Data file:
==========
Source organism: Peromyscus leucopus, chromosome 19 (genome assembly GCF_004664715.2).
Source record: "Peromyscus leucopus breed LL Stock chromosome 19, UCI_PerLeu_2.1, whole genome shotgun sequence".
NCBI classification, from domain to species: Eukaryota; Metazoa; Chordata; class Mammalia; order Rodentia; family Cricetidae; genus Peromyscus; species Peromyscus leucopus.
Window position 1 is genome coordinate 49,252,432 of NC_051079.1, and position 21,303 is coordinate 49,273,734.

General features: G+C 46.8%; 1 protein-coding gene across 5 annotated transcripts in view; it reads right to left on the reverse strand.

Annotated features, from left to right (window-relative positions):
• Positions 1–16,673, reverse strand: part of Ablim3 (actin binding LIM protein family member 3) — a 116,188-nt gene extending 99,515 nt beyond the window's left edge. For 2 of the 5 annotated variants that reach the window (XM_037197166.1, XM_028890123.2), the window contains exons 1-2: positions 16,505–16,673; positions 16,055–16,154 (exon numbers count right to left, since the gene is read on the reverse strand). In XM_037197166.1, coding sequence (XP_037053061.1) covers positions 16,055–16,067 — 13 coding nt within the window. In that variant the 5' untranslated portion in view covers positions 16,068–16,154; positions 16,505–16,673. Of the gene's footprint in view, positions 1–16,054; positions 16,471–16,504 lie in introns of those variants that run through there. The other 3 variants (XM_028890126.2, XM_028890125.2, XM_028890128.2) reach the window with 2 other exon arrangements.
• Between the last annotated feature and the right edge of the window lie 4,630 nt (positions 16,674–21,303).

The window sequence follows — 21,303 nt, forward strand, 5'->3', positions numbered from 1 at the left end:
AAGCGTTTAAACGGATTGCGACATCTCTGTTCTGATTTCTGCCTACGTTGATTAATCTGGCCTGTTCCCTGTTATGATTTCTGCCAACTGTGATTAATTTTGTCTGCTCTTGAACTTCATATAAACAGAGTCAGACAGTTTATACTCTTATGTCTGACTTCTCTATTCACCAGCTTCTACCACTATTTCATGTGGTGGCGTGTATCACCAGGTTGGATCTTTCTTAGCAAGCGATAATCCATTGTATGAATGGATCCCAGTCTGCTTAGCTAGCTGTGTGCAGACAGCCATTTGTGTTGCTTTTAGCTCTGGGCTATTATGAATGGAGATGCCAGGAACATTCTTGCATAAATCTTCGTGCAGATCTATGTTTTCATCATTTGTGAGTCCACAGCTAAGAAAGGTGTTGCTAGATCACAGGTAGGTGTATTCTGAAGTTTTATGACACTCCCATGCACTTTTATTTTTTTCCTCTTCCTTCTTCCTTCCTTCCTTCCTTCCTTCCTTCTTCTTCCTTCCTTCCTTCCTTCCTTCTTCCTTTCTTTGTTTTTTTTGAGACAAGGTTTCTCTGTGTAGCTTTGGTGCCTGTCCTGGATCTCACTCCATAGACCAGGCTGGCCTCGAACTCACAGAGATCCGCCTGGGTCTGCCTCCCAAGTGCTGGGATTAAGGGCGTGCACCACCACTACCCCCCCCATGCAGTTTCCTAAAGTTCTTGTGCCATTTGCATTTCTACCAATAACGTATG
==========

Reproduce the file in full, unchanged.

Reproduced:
Source organism: Peromyscus leucopus, chromosome 19 (genome assembly GCF_004664715.2).
Source record: "Peromyscus leucopus breed LL Stock chromosome 19, UCI_PerLeu_2.1, whole genome shotgun sequence".
NCBI classification, from domain to species: Eukaryota; Metazoa; Chordata; class Mammalia; order Rodentia; family Cricetidae; genus Peromyscus; species Peromyscus leucopus.
Window position 1 is genome coordinate 49,252,432 of NC_051079.1, and position 21,303 is coordinate 49,273,734.

General features: G+C 46.8%; 1 protein-coding gene across 5 annotated transcripts in view; it reads right to left on the reverse strand.

Annotated features, from left to right (window-relative positions):
• Positions 1–16,673, reverse strand: part of Ablim3 (actin binding LIM protein family member 3) — a 116,188-nt gene extending 99,515 nt beyond the window's left edge. For 2 of the 5 annotated variants that reach the window (XM_037197166.1, XM_028890123.2), the window contains exons 1-2: positions 16,505–16,673; positions 16,055–16,154 (exon numbers count right to left, since the gene is read on the reverse strand). In XM_037197166.1, coding sequence (XP_037053061.1) covers positions 16,055–16,067 — 13 coding nt within the window. In that variant the 5' untranslated portion in view covers positions 16,068–16,154; positions 16,505–16,673. Of the gene's footprint in view, positions 1–16,054; positions 16,471–16,504 lie in introns of those variants that run through there. The other 3 variants (XM_028890126.2, XM_028890125.2, XM_028890128.2) reach the window with 2 other exon arrangements.
• Between the last annotated feature and the right edge of the window lie 4,630 nt (positions 16,674–21,303).

The window sequence follows — 21,303 nt, forward strand, 5'->3', positions numbered from 1 at the left end:
AAGCGTTTAAACGGATTGCGACATCTCTGTTCTGATTTCTGCCTACGTTGATTAATCTGGCCTGTTCCCTGTTATGATTTCTGCCAACTGTGATTAATTTTGTCTGCTCTTGAACTTCATATAAACAGAGTCAGACAGTTTATACTCTTATGTCTGACTTCTCTATTCACCAGCTTCTACCACTATTTCATGTGGTGGCGTGTATCACCAGGTTGGATCTTTCTTAGCAAGCGATAATCCATTGTATGAATGGATCCCAGTCTGCTTAGCTAGCTGTGTGCAGACAGCCATTTGTGTTGCTTTTAGCTCTGGGCTATTATGAATGGAGATGCCAGGAACATTCTTGCATAAATCTTCGTGCAGATCTATGTTTTCATCATTTGTGAGTCCACAGCTAAGAAAGGTGTTGCTAGATCACAGGTAGGTGTATTCTGAAGTTTTATGACACTCCCATGCACTTTTATTTTTTTCCTCTTCCTTCTTCCTTCCTTCCTTCCTTCCTTCCTTCTTCTTCCTTCCTTCCTTCCTTCCTTCTTCCTTTCTTTGTTTTTTTTGAGACAAGGTTTCTCTGTGTAGCTTTGGTGCCTGTCCTGGATCTCACTCCATAGACCAGGCTGGCCTCGAACTCACAGAGATCCGCCTGGGTCTGCCTCCCAAGTGCTGGGATTAAGGGCGTGCACCACCACTACCCCCCCCATGCAGTTTCCTAAAGTTCTTGTGCCATTTGCATTTCTACCAATAACGTATG